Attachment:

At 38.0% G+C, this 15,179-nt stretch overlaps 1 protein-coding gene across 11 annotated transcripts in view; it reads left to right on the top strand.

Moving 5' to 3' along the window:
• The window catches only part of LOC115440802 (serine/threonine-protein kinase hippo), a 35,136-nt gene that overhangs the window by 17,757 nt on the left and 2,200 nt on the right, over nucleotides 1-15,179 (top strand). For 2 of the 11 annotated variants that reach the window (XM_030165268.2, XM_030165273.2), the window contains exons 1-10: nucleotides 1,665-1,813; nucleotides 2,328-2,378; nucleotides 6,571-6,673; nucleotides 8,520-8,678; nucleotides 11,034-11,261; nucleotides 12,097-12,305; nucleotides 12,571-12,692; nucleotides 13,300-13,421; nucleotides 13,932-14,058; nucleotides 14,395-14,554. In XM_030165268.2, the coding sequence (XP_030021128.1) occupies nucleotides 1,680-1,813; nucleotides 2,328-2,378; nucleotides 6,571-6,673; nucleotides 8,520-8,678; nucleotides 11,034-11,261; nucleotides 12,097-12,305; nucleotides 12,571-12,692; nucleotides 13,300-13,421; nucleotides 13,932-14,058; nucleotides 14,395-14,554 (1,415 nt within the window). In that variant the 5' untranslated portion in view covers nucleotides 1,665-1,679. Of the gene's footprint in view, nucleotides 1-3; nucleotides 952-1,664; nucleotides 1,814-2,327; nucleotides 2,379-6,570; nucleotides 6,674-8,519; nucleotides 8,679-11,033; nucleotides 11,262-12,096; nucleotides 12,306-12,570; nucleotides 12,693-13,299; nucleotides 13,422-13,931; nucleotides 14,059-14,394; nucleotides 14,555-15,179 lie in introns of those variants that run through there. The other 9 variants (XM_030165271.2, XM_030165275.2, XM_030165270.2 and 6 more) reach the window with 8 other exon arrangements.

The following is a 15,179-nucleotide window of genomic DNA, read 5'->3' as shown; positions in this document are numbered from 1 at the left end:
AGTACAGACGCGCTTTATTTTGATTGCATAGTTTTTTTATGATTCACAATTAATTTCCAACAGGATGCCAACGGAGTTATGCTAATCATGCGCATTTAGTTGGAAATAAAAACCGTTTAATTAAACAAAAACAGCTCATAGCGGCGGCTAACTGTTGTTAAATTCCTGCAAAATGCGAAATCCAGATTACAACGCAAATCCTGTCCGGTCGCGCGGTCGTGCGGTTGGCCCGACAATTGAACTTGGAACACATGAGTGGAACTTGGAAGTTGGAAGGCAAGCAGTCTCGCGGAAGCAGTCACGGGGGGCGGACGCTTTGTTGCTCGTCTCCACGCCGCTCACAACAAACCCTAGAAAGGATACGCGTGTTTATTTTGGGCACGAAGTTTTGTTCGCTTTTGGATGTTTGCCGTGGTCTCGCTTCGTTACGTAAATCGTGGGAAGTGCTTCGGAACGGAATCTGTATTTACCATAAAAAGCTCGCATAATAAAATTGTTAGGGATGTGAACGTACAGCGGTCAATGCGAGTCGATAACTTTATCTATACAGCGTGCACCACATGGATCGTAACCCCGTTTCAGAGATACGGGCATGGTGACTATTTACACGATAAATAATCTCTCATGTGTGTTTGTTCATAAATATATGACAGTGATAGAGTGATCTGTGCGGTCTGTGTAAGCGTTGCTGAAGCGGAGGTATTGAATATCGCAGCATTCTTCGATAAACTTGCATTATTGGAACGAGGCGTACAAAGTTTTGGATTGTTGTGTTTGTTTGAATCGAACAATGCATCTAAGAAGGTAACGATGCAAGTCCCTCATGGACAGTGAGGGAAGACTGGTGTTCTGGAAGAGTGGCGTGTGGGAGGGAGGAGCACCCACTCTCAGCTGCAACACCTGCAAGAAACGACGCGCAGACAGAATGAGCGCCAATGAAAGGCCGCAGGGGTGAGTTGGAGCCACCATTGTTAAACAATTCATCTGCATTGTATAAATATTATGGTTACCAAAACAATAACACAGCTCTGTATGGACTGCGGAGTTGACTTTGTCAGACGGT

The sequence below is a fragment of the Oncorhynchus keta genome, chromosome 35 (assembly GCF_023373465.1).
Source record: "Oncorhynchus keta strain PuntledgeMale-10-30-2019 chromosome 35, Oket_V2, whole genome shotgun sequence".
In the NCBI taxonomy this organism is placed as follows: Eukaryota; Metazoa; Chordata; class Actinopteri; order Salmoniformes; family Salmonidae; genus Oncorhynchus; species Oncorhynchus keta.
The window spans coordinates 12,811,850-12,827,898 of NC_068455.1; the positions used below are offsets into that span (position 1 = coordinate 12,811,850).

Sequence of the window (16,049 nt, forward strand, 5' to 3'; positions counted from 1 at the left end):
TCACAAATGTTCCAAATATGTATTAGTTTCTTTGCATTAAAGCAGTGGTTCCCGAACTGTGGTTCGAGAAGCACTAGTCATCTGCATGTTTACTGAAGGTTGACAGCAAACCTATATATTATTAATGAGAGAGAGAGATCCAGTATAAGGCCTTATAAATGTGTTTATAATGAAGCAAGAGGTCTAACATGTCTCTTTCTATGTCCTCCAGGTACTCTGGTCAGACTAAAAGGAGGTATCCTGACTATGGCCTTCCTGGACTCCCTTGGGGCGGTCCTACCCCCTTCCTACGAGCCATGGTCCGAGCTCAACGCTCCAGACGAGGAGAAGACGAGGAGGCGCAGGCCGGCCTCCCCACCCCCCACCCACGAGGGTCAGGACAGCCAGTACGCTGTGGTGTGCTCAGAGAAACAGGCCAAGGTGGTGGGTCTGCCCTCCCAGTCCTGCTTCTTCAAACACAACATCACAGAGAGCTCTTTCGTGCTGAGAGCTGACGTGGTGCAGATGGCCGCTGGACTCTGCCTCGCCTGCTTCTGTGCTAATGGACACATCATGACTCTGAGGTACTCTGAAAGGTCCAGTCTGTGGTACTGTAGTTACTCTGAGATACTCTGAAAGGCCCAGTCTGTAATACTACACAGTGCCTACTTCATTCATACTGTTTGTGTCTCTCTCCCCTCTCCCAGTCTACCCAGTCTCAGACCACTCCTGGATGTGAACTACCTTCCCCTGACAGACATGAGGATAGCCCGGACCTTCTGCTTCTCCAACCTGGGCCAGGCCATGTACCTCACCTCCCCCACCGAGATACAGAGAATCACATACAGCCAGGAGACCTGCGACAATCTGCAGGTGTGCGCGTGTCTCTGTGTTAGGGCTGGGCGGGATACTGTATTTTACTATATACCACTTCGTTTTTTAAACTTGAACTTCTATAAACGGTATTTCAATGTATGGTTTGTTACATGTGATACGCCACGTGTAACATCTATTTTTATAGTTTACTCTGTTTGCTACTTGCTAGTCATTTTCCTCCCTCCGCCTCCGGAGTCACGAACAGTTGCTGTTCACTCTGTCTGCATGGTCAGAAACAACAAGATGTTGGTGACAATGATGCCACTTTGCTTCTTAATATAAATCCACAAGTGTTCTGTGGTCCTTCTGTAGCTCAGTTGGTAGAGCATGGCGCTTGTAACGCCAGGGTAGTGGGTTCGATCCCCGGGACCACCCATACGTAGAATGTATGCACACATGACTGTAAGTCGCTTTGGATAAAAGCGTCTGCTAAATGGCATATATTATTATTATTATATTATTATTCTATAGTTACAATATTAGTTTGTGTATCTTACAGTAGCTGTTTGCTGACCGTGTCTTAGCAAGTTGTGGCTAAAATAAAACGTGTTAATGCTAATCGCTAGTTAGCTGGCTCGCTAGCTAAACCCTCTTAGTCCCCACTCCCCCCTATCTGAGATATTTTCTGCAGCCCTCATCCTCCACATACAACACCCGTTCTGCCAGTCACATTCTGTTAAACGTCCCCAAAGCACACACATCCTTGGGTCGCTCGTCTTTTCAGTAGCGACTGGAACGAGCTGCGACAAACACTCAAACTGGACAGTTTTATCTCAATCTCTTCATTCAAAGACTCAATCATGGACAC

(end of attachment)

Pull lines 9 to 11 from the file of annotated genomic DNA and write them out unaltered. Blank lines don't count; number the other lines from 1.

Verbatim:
The window spans coordinates 12,811,850-12,827,898 of NC_068455.1; the positions used below are offsets into that span (position 1 = coordinate 12,811,850).

Sequence of the window (16,049 nt, forward strand, 5' to 3'; positions counted from 1 at the left end):
TCACAAATGTTCCAAATATGTATTAGTTTCTTTGCATTAAAGCAGTGGTTCCCGAACTGTGGTTCGAGAAGCACTAGTCATCTGCATGTTTACTGAAGGTTGACAGCAAACCTATATATTATTAATGAGAGAGAGAGATCCAGTATAAGGCCTTATAAATGTGTTTATAATGAAGCAAGAGGTCTAACATGTCTCTTTCTATGTCCTCCAGGTACTCTGGTCAGACTAAAAGGAGGTATCCTGACTATGGCCTTCCTGGACTCCCTTGGGGCGGTCCTACCCCCTTCCTACGAGCCATGGTCCGAGCTCAACGCTCCAGACGAGGAGAAGACGAGGAGGCGCAGGCCGGCCTCCCCACCCCCCACCCACGAGGGTCAGGACAGCCAGTACGCTGTGGTGTGCTCAGAGAAACAGGCCAAGGTGGTGGGTCTGCCCTCCCAGTCCTGCTTCTTCAAACACAACATCACAGAGAGCTCTTTCGTGCTGAGAGCTGACGTGGTGCAGATGGCCGCTGGACTCTGCCTCGCCTGCTTCTGTGCTAATGGACACATCATGACTCTGAGGTACTCTGAAAGGTCCAGTCTGTGGTACTGTAGTTACTCTGAGATACTCTGAAAGGCCCAGTCTGTAATACTACACAGTGCCTACTTCATTCATACTGTTTGTGTCTCTCTCCCCTCTCCCAGTCTACCCAGTCTCAGACCACTCCTGGATGTGAACTACCTTCCCCTGACAGACATGAGGATAGCCCGGACCTTCTGCTTCTCCAACCTGGGCCAGGCCATGTACCTCACCTCCCCCACCGAGATACAGAGAATCACATACAGCCAGGAGACCTGCGACAATCTGCAGGTGTGCGCGTGTCTCTGTGTTAGGGCTGGGCGGGATACTGTATTTTACTATATACCACTTCGTTTTTTAAACTTGAACTTCTATAAACGGTATTTCAATGTATGGTTTGTTACATGTGATACGCCACGTGTAACATCTATTTTTATAGTTTACTCTGTTTGCTACTTGCTAGTCATTTTCCTCCCTCCGCCTCCGGAGTCACGAACAGTTGCTGTTCACTCTGTCTGCATGGTCAGAAACAACAAGATGTTGGTGACAATGATGCCACTTTGCTTCTTAATATAAATCCACAAGTGTTCTGTGGTCCTTCTGTAGCTCAGTTGGTAGAGCATGGCGCTTGTAACGCCAGGGTAGTGGGTTCGATCCCCGGGACCACCCATACGTAGAATGTATGCACACATGACTGTAAGTCGCTTTGGATAAAAGCGTCTGCTAAATGGCATATATTATTATTATTATATTATTATTCTATAGTTACAATATTAGTTTGTGTATCTTACAGTAGCTGTTTGCTGACCGTGTCTTAGCAAGTTGTGGCTAAAATAAAACGTGTTAATGCTAATCGCTAGTTAGCTGGCTCGCTAGCTAAACCCTCTTAGTCCCCACTCCCCCCTATCTGAGATATTTTCTGCAGCCCTCATCCTCCACATACAACACCCGTTCTGCCAGTCACATTCTGTTAAACGTCCCCAAAGCACACACATCCTTGGGTCGCTCGTCTTTTCAGTAGCGACTGGAACGAGCTGCGACAAACACTCAAACTGGACAGTTTTATCTCAATCTCTTCATTCAAAGACTCAATCATGGACAC